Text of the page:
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By Adrienne Harvey, SrPCC, RKC-II, CK-FMS
At 18, I went to Brunel University in West London as a footballer. But basically, I wasn’t doing well on the team, and wasn’t shown a lot of love from the coach. So, I wanted to find a sport where I could take the performance into my own hands. I enjoyed athletics through my school years, but had always been involved in team sports. Since the University had a good track program, as soon as football wasn't working out, I started with track. We had a really good group and coach—I fell in love with
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by Chris White, RKC Team Leader
In order to effectively develop talent and transfer knowledge, coaches need to be aware of the client’s journey on their road to expertise. Each phase of the journey is affected by a range of environmental constraints that can include factors such as: level of instruction, quality and frequency of feedback, opportunity to make decisions, type and frequency of practice, exposure to other sports, organismic factors and socio-economic/cultural limitations
I used to train at Rob Miller’s gym. Last fall he called to tell me about a kettlebell competition, and to see if I would be interested in joining. He said it was coming up soon, but he could add me to a team. I wanted to try something different, so I said yes.
Eventually, I learned to step back even further within the basics. Now I really appreciate teaching the first steps to my beginner clients, because those were the same first steps that worked for me, too.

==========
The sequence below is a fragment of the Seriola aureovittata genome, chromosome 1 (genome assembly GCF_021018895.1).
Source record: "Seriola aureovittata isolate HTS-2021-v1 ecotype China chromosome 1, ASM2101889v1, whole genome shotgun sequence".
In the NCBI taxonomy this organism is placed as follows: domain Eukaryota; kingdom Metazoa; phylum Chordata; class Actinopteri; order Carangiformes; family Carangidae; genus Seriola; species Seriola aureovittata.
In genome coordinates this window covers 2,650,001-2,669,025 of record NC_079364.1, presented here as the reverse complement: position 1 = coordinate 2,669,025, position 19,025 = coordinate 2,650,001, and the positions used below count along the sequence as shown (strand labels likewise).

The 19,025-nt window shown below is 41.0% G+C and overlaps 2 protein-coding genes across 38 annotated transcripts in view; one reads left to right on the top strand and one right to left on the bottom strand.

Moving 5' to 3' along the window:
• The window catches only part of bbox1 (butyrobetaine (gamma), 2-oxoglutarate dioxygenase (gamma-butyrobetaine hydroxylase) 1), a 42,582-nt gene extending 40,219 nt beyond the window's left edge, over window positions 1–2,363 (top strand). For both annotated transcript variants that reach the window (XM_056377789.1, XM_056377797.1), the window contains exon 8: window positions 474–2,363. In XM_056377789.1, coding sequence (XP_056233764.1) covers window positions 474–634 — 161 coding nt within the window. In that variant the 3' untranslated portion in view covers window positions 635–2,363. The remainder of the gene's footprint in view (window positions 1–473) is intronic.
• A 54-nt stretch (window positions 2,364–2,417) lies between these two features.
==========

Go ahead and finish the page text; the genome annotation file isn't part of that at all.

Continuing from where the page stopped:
by Dan John, Master RKC
A common request after the HKC is, “Can you give me more workout ideas?” I think that there is a minimum effective dose for each movement of the HKC Three (swing, goblet squat and Turkish get-up).
In bobsled, I learned really quickly that people noticed when I showed up every day on time (or early), brought my best, did what was asked of me at a high level, and practiced and trained every day. Back in 2005, I was kind of fighting for my life with bobsled—it was a cutthroat pre-Olympic year.
by Rolando Garcia III, Author of Intrinsic Excellence
Things have changed. Everyone knows it. It has been this way for quite some time, and yet it’s hard to admit. I didn’t want to admit it at first, until I let myself get used to the idea and the feelings I buried whenever these thoughts came to mind. Why don’t we face this change together and make sense of it all?
By Joshua Buchbinder, M.S.
Whether it’s the flutter of our eyelids, the involuntary beating of our hearts, a kettlebell swing, or a gymnast’s full twisting backflip—movement is the signal that we are alive.
If I want to be awesome, what I am supposed to do? In what order should I do it? And how do I know I have achieved the end goal and fulfilled my purpose for that day? In other words, we cannot simply will ourselves into being awesome, inspiring, and full of self-belief. Instead, these qualities are the results of clear, dedicated, and committed action.
A kettlebell doesn’t lie. As silly as it sounds, you have to respect it, and you need to have full body awareness. If you want to get the full, safe benefits of the kettlebell, you must learn to understand your body.